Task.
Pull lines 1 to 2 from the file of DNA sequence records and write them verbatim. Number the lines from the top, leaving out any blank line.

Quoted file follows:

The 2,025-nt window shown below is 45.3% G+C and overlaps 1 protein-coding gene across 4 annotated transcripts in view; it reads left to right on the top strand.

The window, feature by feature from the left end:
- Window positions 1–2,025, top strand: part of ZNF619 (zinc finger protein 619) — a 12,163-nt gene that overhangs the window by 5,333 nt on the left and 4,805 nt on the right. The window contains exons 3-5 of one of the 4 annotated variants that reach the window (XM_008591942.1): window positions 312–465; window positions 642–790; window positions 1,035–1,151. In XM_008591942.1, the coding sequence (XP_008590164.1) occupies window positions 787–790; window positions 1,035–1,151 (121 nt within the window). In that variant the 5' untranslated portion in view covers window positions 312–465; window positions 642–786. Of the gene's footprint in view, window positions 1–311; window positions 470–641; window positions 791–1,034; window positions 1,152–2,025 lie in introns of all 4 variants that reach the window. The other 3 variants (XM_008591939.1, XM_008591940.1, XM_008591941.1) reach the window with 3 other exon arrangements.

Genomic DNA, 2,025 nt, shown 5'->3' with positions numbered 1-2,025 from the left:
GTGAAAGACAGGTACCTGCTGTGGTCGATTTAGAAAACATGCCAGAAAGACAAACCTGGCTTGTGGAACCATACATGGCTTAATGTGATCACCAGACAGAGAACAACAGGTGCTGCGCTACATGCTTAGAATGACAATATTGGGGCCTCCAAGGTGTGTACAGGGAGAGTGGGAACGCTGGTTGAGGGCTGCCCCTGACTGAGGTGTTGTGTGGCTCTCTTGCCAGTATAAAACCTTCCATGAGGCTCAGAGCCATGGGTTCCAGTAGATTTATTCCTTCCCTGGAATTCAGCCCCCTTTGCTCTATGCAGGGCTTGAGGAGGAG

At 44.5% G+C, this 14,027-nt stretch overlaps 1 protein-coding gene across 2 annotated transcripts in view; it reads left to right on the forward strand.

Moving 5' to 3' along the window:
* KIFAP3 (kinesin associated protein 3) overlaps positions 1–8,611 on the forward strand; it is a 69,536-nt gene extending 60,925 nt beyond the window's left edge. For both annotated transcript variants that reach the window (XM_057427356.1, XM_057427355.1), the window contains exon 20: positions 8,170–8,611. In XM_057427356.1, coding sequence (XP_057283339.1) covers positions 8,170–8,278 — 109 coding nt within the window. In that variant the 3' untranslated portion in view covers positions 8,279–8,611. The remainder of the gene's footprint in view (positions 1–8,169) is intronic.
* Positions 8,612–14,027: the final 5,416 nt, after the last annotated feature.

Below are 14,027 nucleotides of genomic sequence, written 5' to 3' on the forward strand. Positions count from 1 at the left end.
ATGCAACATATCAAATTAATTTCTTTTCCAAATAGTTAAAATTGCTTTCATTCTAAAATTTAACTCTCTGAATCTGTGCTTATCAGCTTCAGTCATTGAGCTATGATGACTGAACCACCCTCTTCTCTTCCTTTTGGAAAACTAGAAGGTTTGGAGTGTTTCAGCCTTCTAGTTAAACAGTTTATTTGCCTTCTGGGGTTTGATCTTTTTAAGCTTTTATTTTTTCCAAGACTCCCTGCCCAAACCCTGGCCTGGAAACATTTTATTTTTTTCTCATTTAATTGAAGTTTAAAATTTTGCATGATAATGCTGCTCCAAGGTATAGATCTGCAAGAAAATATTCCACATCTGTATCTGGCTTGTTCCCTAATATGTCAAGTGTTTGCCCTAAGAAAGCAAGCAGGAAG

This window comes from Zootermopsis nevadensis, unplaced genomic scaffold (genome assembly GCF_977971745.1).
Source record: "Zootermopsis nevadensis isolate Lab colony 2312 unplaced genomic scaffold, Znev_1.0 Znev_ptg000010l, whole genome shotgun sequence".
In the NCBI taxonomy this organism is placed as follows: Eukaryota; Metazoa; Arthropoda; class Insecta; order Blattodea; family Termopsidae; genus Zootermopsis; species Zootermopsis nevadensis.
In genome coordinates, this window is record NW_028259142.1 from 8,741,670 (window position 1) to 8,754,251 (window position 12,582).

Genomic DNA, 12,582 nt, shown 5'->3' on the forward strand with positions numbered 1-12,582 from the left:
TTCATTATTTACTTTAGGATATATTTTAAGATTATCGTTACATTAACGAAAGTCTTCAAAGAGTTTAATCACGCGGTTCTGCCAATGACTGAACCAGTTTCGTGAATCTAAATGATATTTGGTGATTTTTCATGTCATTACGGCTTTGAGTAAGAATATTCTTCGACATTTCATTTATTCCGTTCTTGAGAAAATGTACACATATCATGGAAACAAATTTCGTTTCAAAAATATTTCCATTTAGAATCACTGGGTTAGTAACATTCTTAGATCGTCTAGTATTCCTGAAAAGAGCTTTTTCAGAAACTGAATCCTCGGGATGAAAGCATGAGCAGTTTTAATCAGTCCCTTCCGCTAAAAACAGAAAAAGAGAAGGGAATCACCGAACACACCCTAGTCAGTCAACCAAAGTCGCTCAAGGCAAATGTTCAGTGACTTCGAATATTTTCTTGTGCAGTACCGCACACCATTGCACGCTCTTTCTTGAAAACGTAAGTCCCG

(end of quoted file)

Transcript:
The 2,025-nt window shown below is 45.3% G+C and overlaps 1 protein-coding gene across 4 annotated transcripts in view; it reads left to right on the top strand.

The window, feature by feature from the left end: